Michael Reynolds writes, however, that Hemingway first made contact with the German editor through a dinner invitation to Pound's apartment. Once there, 'Ernest was impressed with his opposition to pretense in the arts. His editorial program, according to Ernest, was "To hell with all Literary Criticism. Publish the stuff the guys write instead of stuff about them. To hell with the Literary snobbery and Vanity Fairism. Give 'em all the dope. Not all the dope that's fit to print. He has swell boxing pictures and pictures of all the swell broads in Europe. He's too good a guy to last."' (Hemingway the Paris Years, p. 241).
Listen on Spotify: Juana - Flamenco
Despite his dislike of Ford Madox Ford's 'pompous monologues and British demeanour', Hemingway learned much from the self-promoting ways of the older writer, not least the power of free publicity created by way of literary controversy. As such, 'when Ford asked him to write an editorial column for the May transatlantic , Hemingway did his best to create a literary uproar, insulting two well-known Left-Bankers -- Tristan Tzara, co-founder of the Dadaist movement, and Djuna Barnes, the attractive lesbian author' (Michael Reynolds, Hemingway the Paris Years, p. 183).
Hemingway's distaste for Ford was not limited to his personality. In a communication to Ezra Pound he ranted: 'Ford ought to be encouraged, but Jesus Christ. It is like some guy in search of a good money maker digging up Jim Jeffries at the present time as a possible heavy weight contender. The thing to do with Ford is kill him.' (Reynolds, p. 169).
Edward O'Brien began editing the yearly anthology, The Best American Short Stories, in 1915. Seeking to find the best contemporary American authors, O'Brien's emphasis was on the forward-thinking and progressive, and he shied away from formulaic fiction. He soon built a reputation for recognising promising new writing talent, incorporating work by Sherwood Anderson and Irwin Shaw, amongst others. As far as Hemingway's 'My Old Man' was concerned, O'Brien demonstrated his confidence in an as yet unproven writer, even going so far as to aid in the publication of the collection of short stories that became In Our Time.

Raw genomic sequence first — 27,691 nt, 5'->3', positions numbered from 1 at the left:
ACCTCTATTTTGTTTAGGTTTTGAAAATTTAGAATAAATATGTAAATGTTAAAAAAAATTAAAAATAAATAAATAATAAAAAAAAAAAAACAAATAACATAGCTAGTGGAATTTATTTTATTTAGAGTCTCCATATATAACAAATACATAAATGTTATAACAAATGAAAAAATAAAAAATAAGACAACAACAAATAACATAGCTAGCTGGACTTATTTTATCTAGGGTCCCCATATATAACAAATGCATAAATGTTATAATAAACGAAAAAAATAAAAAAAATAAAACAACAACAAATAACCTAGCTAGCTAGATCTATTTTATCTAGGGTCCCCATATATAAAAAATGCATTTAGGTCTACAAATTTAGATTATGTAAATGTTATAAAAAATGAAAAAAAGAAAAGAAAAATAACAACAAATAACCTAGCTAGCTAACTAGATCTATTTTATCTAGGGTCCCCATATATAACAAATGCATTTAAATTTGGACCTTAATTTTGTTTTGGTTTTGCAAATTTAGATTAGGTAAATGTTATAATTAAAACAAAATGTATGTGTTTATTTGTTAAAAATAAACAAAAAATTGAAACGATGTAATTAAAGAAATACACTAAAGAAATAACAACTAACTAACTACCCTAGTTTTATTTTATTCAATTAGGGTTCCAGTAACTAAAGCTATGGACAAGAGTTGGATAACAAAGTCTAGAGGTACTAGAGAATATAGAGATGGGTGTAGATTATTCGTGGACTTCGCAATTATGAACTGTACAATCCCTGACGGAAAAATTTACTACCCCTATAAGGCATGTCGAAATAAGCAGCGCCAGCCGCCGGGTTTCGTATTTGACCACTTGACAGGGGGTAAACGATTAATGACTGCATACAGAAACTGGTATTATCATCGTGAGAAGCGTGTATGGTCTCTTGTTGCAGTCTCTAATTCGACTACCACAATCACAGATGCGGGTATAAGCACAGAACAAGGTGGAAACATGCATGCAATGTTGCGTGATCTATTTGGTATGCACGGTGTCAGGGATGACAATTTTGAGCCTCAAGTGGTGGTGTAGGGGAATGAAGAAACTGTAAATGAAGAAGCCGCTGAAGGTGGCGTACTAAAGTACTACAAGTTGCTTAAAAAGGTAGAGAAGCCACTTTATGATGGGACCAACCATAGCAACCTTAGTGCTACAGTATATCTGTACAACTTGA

He included 'My Old Man' in the 1923 edition of his anthology, dedicating the book to Hemingway.
'Out of Season' was the first story Hemingway penned after the heavy loss of the manuscript-containing suitcase. After it was written, it comprised one of three stories he had in his collection, the other two being 'Up in Michigan' (see 'Bookmark' for page 9) and 'My Old Man', which Robert McAlmon had agreed to publish under the title of Two Stories and Ten Poems. However, having completed 'Out of Season' in Cortina, and excited about his new style of writing, Ernest hurriedly submitted the third story in the hope of securing his literary reputation in the French capital.
The autobiographical war novel to which Hemingway refers had fallen victim to Gertrude Stein well before Hadley's absent-mindedness. After casting her critical eye over it, she instructed Hemingway to 'begin over again and concentrate' (Michael Reynolds, Hemingway the Paris Years, p. 4). He knew she was right. However, it wouldn't be long before he tackled the hard work he had been avoiding. He wrote the majority of The Sun Also Rises (also called Fiesta) in 1924. It was published in 1926, and secured his reputation as a successful author.
French poet Paul Fort (1872-1960) became an important influence in the Montparnasse community, promoting many of its artists through the Théâtre d' Art, which he founded in 1880 in opposition to the Naturalist theatre.
In 1905 he also formed the Vers et Prose review, which, with the collaboration of Guillaume Apollinaire, fostered the talent of many Symbolist writers. He was given the accolade 'Prince of Poets' by Verlaine in 1912, in recognition of both his contributions and accomplishments.